Veteran’s Day: Some Facts

November 11, 2007


  • At 11 minutes past the 11th hour of the 11th day of the 11th month in 1918, the “War to End All Wars,” “The Great War,” World War I officially came to an end. A year later, President Woodrow Wilson called on the nation to observe Armistice Day and honor the soldiers who had served in World War I; in 1926, Congress declared it an official federal holiday.
  • The purpose of Veterans Day and Memorial Day are often confused. Memorial Day is for honoring military personnel who died in service to their country. Veterans Day is for thanking ALL men and women who have served honorably in the military during times of war and peace.
  • Over 48 million Americans have served in the military during war and peace since 1776.
  • There are currently about 25 million living veterans.
  • Of the 25 million living veterans, most (75 percent) served during a war or an official period of hostility.
  • About one in four homeless people are veterans.
  • 43% of homeless males over 25 are veterans.
  • In contrast to earlier American wars, where only men engaged in combat, many veterans returning from today’s wars in Iraq and Afghanistan are women. The new study found that female veterans are more likely to be homeless than non-veteran females, and that overall, female veterans are more likely to be homeless than their male counterparts.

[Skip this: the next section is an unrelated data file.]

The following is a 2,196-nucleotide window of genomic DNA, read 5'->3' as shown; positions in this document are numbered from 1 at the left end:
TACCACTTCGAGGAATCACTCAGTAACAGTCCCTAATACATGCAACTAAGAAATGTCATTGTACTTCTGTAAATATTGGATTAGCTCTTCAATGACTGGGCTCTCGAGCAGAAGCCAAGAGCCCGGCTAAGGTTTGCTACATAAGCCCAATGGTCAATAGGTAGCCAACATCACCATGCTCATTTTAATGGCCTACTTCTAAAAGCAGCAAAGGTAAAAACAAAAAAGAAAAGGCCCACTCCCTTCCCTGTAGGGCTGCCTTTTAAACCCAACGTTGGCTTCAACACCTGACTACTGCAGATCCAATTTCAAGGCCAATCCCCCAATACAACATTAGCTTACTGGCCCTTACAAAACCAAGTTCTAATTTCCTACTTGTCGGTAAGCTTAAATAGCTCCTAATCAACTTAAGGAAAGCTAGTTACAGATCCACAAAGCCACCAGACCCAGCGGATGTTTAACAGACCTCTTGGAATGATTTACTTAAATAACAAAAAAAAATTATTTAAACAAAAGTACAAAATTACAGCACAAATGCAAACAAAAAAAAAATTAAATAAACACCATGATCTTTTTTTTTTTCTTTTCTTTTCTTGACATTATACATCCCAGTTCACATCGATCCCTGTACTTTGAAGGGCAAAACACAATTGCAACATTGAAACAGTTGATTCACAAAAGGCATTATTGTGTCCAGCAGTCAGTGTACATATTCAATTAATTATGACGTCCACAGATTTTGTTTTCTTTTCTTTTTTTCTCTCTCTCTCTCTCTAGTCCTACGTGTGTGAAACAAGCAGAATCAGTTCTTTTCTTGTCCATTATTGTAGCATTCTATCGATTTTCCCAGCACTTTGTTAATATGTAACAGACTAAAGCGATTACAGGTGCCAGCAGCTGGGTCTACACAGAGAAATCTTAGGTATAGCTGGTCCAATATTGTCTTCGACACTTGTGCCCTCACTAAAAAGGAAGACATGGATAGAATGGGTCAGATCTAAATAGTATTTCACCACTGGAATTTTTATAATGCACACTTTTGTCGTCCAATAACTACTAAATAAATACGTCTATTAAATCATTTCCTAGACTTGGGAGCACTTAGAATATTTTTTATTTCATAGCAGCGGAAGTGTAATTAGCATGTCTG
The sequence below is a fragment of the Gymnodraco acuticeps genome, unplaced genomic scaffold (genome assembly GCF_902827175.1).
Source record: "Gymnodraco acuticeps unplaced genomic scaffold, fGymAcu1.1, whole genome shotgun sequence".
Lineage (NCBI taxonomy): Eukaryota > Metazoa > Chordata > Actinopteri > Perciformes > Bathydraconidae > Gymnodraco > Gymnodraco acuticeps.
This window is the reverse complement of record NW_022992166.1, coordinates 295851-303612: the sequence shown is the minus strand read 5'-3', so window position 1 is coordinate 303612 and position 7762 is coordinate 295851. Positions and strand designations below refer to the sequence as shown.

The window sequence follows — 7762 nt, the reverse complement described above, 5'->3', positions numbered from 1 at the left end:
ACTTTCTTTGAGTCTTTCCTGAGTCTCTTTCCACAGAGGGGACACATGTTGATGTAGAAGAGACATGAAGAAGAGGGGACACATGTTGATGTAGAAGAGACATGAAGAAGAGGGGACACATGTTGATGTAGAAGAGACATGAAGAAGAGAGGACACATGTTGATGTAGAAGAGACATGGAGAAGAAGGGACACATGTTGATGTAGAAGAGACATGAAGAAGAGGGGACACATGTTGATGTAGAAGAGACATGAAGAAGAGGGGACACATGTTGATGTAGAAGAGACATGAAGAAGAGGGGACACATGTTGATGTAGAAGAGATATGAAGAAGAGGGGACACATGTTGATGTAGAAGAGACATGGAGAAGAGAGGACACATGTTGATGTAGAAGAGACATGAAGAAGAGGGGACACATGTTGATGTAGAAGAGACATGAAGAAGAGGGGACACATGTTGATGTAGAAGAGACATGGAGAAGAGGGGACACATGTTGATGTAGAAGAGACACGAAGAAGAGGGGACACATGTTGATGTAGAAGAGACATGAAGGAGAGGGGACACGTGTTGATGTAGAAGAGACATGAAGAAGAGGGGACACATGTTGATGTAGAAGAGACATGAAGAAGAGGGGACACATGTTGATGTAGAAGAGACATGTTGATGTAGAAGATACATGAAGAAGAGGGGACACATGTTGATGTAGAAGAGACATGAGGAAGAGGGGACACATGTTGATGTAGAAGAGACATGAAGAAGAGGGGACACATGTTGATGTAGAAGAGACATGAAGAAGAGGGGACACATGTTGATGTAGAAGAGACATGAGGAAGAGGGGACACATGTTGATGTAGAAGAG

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Noble Causes, Nobel Prizes

October 7, 2007

The Ig Nobel Prizes are a mock of the Nobel Prizes and are given each year in October for achievements that “first make people laugh, and then make them think.” Organized by the Annals of Improbable Research (AIR Magazine) and presented by a group that includes genuine Nobel Laureates at a ceremony at Harvard University. I just wanted to share some of the best winners with you. My favorite of course is the US Air Force’s brilliant plan to make a gay bomb. The Air Force is indeed funded by our tax money.

2007 Ig Nobel Winners

Medicine – Brain Witcombe, of Gloucestershire Royal NHS Foundation Trust, UK, and Dan Meyer for their probing work on the health consequences of swallowing a sword.

Physics – A US-Chile team who ironed out the problem of how sheets become wrinkled.

Chemistry – Mayu Yamamoto, from Japan, for developing a method to extract vanilla fragrance and flavoring from cow dung.

Linguistics – A University of Barcelona team for showing that rats are unable to tell the difference between a person speaking Japanese backwards and somebody speaking Dutch backwards.

Peace – The US Air Force Wright Laboratory for instigating research and development on a chemical weapon that would provoke widespread homosexual behavior among enemy troops.

Nutrition – Brian Wansink of Cornell University for investigating the limits of human appetite by feeding volunteers a self-refilling, “bottomless” bowl of soup.

Economics – Kuo Cheng Hsieh of Taiwan for patenting a device that can catch bank robbers by dropping a net over them.

Aviation – A National University of Quilmes, Argentina, team for discovering that impotency drugs can help hamsters to recover from jet lag.